The facility risk-level can be determined via an onsite audit and review of its standard operating procedures and quality processes. If any issues are identified during this initial visit, it is important for the company’s auditor to share this feedback with the supplier sooner rather than later to ensure corrective actions or preventative actions (CAPAs) are implemented before the first order is produced and shipped out. This guarantees that both parties are working together to provide the best product possible for consumers while ensuring brand protection and profitability for each party.
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Service performance will also need to be part of the scorecard because it provides clearer visibility into a supplier’s ability to provide the right quantity of product, at the right time, within the set specifications. Delays in production can severely impact a company’s ability to meet retailers’ orders and ultimately may prevent consumers from switching brands.
Finally, cost should be the last part of the equation. What good is the cheapest priced ingredient if it results in a multi-million dollar recall or the demise of your brand?
Proactive Risk Management
Managing documentation requirements, audits, complaints, incidents, corrective actions, and change management internally can be challenging enough. When you increase the quality management footprint to hundreds or even thousands of suppliers and partners, it can be even more overwhelming for a small internal team handling the process.
It’s crucial that companies upgrade their current paper-based records or spreadsheets documents to some sort of automated system so they have the ability to actively, and more quickly, connect with suppliers to verify product testing and standards are in compliance with the established partner agreement, and that CAPAs are being addressed in a timely manner. The ability to track and identify trends earlier in the process—whether through complaints, audits, or incidents—supports proactive risk management through the use of analytics tools.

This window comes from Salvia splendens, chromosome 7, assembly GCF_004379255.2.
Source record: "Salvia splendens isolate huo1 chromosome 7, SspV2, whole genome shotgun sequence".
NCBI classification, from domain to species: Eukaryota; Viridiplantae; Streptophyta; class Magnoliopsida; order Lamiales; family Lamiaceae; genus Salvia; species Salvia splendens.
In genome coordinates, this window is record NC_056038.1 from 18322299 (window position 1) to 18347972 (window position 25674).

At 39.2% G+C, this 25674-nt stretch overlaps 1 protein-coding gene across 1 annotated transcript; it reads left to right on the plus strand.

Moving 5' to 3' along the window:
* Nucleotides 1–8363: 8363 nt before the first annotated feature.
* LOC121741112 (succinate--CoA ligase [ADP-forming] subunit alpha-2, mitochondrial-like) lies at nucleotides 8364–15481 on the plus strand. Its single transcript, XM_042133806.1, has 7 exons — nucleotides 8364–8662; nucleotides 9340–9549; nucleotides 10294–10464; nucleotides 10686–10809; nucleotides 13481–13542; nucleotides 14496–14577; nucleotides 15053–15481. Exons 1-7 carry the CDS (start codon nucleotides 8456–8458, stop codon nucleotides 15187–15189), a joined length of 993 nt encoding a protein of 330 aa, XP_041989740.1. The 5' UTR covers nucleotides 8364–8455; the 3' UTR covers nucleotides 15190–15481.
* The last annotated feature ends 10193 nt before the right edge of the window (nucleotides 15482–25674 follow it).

This can explain why many food and beverage manufacturers are beginning to update their manual quality processes with an enterprise quality management system, such as TrackWise from Sparta Systems. Such solutions not only provide manufacturers with a central repository of all quality processes taking place and data that meets compliance requirements, but it also integrates with existing enterprise IT systems, such as ERP and CRM systems, to share master data or capture complaints in real-time to provide greater transparency to issues earlier on in the process.
Such automated solutions can also provide the transparency and visibility into supplier quality management so companies can ensure that products meet required specifications, and that incidents can be assigned to the responsible parties to expedite resolution and corrective actions. In the event of a regulatory audit, you have a central repository to provide proof of compliance for both the company and your vast supplier network.
Food fraud is a global problem affecting millions of consumers worldwide—whether they are aware of it or not. We’ve examined what manufacturers can do to prevent this fraudulent crime, but consumers can take matters into their own hands as well by being smarter about their food purchases. If it seems too good to be true, it probably is.
Kuchinski is VP of product marketing for Sparta Systems. Reach her at email@example.com.